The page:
Fish, salt Serratia, Micrococcus, Bacillus, Achromobacter, Pseudomoms
Flavobacterium, Achromobacter, Escherichia, Bacillus, Serratia
Achromobacter , Micrococcus , Kurthia , Pseudomonns, Flavobacterium, Proteus
Frazier, 1958 Frazier, 1958; Florian and
Frazier, 1958; Florian and
Florian and Trussell, 1957.
Snow and Beard, 1939.
Shellfish Flauobacterium, Pseudomonas, Bacillus, Frazier, 1958. Proteus, Achromobacter.
agencies charged by law with regulation of the purity of our food supply.
Because of the extreme perishability of some products, decomposed foods get into market channels occasionally. For example, the U. S. Department of Health, Education, and Welfare (HEW) (1966) publish- ed Notices of Judgment under the Federal Food, Drug, and Cosmetic Act which include seizures due to decomposed material in frozen eggs (FNJ 30337, 30338, 30340, 30341, 30342, 30343, 30345), frozen red snapper (FNJ 30351), frozen flounder fillets (FNJ 30354), and fro- zen salmon (FNJ 30356).
The chemical composition of the food and the metabolic activities of the organisms growing in the food determine the compounds which can be used as indicators. Although the high-protein foods (8.4- 25.2y0) included in this discussion contain 0.8-14.5% fat and 0.0-1.770 carbohydrate, our concern here is with compounds derived from the protein. It must not be overlooked, however, that substances arising from components other than protein may have a potential as indexes of decomposition. Used to detect spoilage in the past have been ammonia nitrogen, reducing substances such as dextrose, acidity of the fat, and bacteriological examination (Macomber, 1927).
167 B. DOMINANT SPOILAGE FLORA
The dominant spoilage floras for eggs and sea foods are listed in Table II. Molds cause spoilage in eggs, but to a lesser extent than do bacteria. Many of the bacteria which cause decomposition in fish may also be responsible for loss of quality in eggs. The dominant flora of fish is composed of species which grow in the sea. The organisms are mainly gram-negative rods present in the slime covering the surface of the fish. Since these bacteria are psychrophilic, spoilage may pro- ceed even under conditions of refrigeration or icing.
According to Zobell (1946), marine bacteria are actively proteolytic, and they rapidly attack most kinds of proteinaceous materials. Nearly all of them liberate ammonia from peptones, but only a few produce indole from tryptophane. Zobell also stated that marine bacteria are weakly saccharolytic.
QUALITY EFFECTS OF MICROORGANISM BY-PRODUCTS
NINE GENERA"^ PRODUCTION OF SELECTED METABOLIC B Y PRODUCTS BY 143 SPECIES OF
Number of species
Indicator Positive Negative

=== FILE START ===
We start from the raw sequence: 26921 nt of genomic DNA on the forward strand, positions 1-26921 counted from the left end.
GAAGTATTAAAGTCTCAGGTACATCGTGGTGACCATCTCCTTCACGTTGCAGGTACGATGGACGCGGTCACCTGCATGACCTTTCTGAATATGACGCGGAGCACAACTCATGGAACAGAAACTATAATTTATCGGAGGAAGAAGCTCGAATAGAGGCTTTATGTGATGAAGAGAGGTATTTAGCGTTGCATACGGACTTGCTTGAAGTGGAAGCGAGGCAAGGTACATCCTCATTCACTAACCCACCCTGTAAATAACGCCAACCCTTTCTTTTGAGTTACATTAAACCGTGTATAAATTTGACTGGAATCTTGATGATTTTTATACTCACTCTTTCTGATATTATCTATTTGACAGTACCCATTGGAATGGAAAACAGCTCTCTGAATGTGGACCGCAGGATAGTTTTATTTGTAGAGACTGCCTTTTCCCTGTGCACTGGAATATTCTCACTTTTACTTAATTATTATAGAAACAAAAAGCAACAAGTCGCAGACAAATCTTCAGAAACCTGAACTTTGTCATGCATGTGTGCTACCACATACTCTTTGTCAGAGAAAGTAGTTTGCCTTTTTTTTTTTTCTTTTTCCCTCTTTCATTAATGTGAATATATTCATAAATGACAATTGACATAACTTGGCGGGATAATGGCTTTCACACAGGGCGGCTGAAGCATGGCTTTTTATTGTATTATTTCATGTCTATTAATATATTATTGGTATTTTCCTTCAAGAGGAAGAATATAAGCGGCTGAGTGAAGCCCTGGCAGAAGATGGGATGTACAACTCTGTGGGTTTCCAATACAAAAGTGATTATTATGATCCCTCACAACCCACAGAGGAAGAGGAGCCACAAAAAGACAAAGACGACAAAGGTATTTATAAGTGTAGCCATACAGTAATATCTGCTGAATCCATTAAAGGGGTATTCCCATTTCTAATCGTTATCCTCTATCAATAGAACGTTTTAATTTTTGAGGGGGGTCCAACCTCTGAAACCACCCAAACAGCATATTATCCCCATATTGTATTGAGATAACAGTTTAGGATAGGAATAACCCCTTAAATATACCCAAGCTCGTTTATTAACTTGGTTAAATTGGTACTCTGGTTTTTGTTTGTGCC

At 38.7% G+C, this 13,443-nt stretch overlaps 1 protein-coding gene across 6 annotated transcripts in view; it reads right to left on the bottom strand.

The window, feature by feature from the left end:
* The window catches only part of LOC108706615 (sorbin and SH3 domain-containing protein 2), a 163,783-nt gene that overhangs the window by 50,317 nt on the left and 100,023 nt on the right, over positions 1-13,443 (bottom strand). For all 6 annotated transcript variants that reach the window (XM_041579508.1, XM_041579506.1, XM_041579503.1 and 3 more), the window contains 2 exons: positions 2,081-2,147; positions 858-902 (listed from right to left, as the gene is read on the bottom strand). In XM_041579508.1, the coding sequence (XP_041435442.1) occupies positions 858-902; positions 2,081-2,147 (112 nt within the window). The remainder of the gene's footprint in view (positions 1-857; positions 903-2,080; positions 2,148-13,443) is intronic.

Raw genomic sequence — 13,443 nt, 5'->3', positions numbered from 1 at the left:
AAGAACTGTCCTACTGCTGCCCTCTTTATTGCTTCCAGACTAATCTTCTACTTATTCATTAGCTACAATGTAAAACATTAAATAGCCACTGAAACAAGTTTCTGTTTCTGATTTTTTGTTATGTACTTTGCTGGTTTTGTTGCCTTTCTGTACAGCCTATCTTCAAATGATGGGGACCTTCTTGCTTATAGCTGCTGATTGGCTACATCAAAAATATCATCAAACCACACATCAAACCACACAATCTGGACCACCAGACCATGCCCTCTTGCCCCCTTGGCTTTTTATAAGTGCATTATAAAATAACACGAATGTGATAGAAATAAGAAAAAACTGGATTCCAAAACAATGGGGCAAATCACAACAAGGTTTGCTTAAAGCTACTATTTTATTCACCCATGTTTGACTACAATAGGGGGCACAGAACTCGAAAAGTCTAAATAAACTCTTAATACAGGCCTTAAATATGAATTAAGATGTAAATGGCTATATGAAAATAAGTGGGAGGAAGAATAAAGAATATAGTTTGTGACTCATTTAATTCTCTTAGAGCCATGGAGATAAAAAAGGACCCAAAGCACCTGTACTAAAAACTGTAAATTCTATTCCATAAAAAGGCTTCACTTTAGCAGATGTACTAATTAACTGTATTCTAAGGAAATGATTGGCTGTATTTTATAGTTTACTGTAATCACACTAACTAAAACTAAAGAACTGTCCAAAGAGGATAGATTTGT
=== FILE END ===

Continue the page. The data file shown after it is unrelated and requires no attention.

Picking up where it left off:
Ammonia 60 0 Indole 2 58 Hydrogen sulfide 31 29 Hydrolyzed fat 13 47
Achromobaeter. Flouobaeterium, Pseudomonos. Serratia, Microeoecw, Actinomyces, Vibrio, Bacterium,
*Compiled from Zobell and Upham. 1944. and Bacillus.
TABLE IV PRODUCTION OF SELECTED METABOLIC BY PRODUCTS BY 143 SPECIES OF
EIGHT GENERA'.^ Number of species
Positive Negative not given
Ammonia Indole Trimethylamine Hydrogen sulfide
29 14 6
7 107 101 28
8 129 34 95
aA chmmobacter . Flouobacterium , R e d o m o n a s , Sorcina , Serratia , A lcaligenes , Proteus, Kurthia , and bCompiled from Bergeys Manual of Determinative Bacteriology (Breed et al., 1957).
168 FIELDS, RICHMOND AND BALDWIN
If the breakdown is aerobic, the process is called decay, whereas a breakdown that is anaerobic is called putrefaction. When putrefaction occurs, various foul-smelling compounds are produced. These arise as a result of bacterial action on amino acids and include mercaptans, indole, hydrogen sulfide, ammonia, amines, and organic acids. If the protein is well aerated, digestion occurs and no ill-smelling compounds are formed.
The enzyme systems of microorganisms causing spoilage of protein include proteinases, peptidases, deaminases, and decarboxylases. The amino acids freed by the action of peptidases and the breakdown pro- ducts of amino acids resulting from deaminase or decarboxylase activity have been suggested as chemical indicators for the quality of protein foods. Other suggested compounds include succinic, formic and acetic acids, ammonia, indole, and hydrogen sulfide. Tables 111 and IV list genera of microorganisms and the number of species of these genera which are known to produce ammonia, indole, trimethylamine, or hydrogen sulfide.
C. CHEMICAL INDICATORS OF MICROBLAL SPOILAGE
a. Biosynthesis of Ammonia. Ammonia is a metabolic by-product of several bacteria which hydrolyze proteins. In fish, one of the principal sources of ammonia is urea (Elliott, 1952). As described by Salle (1961), ammonia is produced in conjunction with other products of enzyme action:
1. Production of a fatty acid and ammonia by deamination, de- car...